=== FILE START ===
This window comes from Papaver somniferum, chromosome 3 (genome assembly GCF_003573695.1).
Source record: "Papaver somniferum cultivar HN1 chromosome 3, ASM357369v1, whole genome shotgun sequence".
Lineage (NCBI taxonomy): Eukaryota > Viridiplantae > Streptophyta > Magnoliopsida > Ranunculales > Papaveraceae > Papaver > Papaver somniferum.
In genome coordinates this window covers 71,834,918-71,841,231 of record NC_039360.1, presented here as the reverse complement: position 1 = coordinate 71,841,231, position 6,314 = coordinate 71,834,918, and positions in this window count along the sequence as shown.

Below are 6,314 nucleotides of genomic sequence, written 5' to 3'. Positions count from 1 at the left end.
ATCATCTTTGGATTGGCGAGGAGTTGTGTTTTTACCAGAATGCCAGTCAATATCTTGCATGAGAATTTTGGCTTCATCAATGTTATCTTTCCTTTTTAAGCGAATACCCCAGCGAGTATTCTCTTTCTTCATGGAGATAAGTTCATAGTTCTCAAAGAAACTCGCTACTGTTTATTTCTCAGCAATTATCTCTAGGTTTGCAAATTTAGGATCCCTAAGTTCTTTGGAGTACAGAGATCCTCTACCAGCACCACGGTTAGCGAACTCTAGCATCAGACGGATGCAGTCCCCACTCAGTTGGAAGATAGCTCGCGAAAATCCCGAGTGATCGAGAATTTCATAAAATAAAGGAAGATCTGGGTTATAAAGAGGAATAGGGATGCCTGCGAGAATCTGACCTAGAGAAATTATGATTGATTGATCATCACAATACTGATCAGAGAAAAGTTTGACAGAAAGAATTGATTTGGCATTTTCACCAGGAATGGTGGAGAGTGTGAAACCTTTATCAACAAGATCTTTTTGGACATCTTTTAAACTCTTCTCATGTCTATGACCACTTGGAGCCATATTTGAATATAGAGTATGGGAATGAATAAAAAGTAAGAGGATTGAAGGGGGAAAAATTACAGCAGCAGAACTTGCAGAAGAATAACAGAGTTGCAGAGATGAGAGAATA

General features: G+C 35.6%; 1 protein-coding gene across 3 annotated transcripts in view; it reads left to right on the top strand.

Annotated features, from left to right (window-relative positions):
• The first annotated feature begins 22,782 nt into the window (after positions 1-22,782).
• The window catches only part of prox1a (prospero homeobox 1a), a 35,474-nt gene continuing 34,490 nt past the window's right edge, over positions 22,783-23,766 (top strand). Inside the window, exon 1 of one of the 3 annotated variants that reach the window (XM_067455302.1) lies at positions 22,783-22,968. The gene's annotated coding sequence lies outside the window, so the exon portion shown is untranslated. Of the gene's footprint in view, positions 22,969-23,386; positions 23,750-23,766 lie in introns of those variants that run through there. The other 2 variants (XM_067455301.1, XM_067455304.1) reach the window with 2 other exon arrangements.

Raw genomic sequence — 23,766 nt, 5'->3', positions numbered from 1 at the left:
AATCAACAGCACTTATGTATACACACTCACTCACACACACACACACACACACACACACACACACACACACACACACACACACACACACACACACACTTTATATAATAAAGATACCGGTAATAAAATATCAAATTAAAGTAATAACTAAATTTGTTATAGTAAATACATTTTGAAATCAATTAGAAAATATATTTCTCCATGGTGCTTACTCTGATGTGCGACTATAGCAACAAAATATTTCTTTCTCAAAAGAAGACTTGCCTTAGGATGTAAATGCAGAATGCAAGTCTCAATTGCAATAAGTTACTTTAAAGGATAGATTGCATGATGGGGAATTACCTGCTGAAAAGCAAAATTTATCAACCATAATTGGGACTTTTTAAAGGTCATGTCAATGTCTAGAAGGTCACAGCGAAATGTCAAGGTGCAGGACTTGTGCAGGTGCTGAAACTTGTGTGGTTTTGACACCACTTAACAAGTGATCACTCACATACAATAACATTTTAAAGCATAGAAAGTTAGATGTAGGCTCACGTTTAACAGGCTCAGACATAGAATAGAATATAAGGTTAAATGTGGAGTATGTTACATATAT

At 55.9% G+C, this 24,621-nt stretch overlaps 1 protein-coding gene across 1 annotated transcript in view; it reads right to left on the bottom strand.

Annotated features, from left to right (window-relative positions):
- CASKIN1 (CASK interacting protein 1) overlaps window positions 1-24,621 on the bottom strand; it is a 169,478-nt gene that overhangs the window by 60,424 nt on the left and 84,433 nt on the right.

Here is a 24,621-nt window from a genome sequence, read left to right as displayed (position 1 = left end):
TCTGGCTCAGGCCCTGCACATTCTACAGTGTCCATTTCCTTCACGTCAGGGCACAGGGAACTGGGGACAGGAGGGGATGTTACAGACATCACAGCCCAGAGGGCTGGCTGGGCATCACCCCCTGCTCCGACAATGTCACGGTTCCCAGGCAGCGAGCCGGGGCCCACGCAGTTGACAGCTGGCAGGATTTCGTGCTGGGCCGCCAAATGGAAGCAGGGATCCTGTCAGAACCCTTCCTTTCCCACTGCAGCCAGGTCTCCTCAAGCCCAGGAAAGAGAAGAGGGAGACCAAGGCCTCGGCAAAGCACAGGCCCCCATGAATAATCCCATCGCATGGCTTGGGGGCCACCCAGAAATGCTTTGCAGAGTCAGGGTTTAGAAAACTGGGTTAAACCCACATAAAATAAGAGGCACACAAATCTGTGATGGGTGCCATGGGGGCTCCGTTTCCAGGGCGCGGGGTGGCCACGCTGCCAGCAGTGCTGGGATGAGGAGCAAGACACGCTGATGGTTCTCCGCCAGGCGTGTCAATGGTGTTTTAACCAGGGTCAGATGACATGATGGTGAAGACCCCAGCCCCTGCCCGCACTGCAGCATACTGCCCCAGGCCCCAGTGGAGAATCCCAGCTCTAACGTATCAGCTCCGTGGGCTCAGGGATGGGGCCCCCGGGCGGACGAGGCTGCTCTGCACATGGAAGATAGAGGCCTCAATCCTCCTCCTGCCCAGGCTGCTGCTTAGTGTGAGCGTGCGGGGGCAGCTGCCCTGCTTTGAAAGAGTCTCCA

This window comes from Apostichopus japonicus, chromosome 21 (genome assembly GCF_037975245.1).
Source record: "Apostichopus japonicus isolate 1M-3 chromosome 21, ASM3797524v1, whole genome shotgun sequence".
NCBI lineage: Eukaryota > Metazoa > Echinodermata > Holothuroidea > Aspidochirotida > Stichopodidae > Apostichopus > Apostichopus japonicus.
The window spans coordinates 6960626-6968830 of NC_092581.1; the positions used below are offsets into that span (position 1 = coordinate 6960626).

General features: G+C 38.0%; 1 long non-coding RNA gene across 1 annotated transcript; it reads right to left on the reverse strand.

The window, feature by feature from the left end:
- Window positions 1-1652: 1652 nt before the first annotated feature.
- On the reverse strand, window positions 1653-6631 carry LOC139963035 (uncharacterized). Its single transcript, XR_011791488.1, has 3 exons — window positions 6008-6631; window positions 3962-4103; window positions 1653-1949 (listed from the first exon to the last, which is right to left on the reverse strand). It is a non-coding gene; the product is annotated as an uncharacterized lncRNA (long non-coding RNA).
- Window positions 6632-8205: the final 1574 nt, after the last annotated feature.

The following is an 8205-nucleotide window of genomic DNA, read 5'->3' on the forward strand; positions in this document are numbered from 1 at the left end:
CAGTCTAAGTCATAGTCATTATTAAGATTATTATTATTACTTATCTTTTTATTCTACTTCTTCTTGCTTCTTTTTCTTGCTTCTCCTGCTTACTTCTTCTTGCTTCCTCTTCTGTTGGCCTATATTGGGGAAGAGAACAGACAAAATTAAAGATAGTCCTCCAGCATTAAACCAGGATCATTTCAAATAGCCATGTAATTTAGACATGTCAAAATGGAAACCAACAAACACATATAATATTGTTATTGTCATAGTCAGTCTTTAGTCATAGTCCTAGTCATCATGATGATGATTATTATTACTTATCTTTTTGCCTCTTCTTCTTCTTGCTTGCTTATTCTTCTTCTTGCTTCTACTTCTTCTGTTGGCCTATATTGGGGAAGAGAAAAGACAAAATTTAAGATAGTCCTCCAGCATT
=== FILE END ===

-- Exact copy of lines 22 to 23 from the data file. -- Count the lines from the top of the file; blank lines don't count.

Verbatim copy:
General features: G+C 38.0%; 1 long non-coding RNA gene across 1 annotated transcript; it reads right to left on the reverse strand.

The window, feature by feature from the left end: